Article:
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    Vestibular modulation of spatial perception

    Ferrè, E.R. and Longo, Matthew R. and Fiori, F. and Haggard, P. (2013) Vestibular modulation of spatial perception. Frontiers in Human Neuroscience 7 , 00660. ISSN 1662-5161.

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    Abstract

    Vestibular inputs make a key contribution to the own sense of spatial location. While the effects of vestibular stimulation on visuo-spatial processing in neurological patients have been extensively described, the normal contribution of vestibular inputs to spatial perception remains unclear. To address this issue, we used a line bisection task to investigate the effects of galvanic vestibular stimulation (GVS) on spatial perception, and on the transition between near and far space. Brief left-anodal and right-cathodal GVS or right-anodal and left-cathodal GVS were delivered. A sham stimulation condition was included. Participants bisected lines of different lengths at six distances from the body using a laser pointer. Consistent with previous results, our data showed an overall left to right shift in bisection bias as a function of viewing distance: suggestive of a leftward bias in near space, and a rightward bias in far space. GVS induced strong polarity dependent effects in spatial perception, broadly consistent with those previously reported in patients: left-anodal and right-cathodal GVS induced a leftward bisection bias, while right-anodal and left-cathodal GVS reversed this effect, producing instead a bisection bias toward the right side of the space. Interestingly, the effects of GVS were comparable in near and far space. We speculate that vestibular-induced biases in space perception may optimize gathering of information from different parts of the environment.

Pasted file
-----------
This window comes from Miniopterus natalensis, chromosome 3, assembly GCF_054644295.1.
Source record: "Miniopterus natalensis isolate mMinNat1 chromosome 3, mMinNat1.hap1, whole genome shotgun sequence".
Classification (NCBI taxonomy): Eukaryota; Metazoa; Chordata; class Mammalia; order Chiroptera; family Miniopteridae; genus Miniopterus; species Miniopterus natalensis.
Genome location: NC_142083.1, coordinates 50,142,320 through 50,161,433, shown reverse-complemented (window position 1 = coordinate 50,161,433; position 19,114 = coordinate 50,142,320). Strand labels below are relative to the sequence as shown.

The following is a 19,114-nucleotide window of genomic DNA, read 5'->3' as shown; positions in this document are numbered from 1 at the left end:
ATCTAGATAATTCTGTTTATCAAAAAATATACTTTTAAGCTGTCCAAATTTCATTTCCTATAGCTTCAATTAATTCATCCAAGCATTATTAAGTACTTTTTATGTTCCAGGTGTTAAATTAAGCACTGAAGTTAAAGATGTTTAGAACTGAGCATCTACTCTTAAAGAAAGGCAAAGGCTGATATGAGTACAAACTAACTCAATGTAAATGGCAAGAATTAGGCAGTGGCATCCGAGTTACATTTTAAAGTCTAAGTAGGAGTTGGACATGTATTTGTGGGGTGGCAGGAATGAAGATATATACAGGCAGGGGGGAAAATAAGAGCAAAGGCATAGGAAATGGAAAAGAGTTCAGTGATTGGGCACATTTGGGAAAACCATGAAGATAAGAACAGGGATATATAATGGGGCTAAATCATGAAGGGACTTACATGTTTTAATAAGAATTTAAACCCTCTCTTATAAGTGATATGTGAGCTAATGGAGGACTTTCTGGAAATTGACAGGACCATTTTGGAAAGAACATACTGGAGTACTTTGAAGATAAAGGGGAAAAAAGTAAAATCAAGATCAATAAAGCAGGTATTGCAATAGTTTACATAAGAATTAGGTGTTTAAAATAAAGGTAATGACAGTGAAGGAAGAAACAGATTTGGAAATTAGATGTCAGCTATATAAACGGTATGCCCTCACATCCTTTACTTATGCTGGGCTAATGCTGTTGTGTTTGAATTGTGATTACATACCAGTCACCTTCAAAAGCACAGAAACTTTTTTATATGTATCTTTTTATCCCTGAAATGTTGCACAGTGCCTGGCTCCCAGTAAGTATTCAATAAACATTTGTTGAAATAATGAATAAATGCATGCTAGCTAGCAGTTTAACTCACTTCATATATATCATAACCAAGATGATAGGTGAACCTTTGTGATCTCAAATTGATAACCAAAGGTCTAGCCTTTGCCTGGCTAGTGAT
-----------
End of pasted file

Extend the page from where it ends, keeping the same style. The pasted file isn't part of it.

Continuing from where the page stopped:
Metadata

    Item Type: Article
    Keyword(s) / Subject(s): galvanic vestibular stimulation, line bisection, Space Perception, Unilateral spatial neglect, vestibular system
    School: Birkbeck Schools and Departments > School of Science > Psychological Sciences
    Research Centre: Brain and Cognitive Development, Centre for (CBCD)
    Depositing User: Matthew Longo
    Date Deposited: 02 Oct 2013 08:08
    Last Modified: 02 Dec 2016 11:52
    URI: http://eprints.bbk.ac.uk/id/eprint/8222

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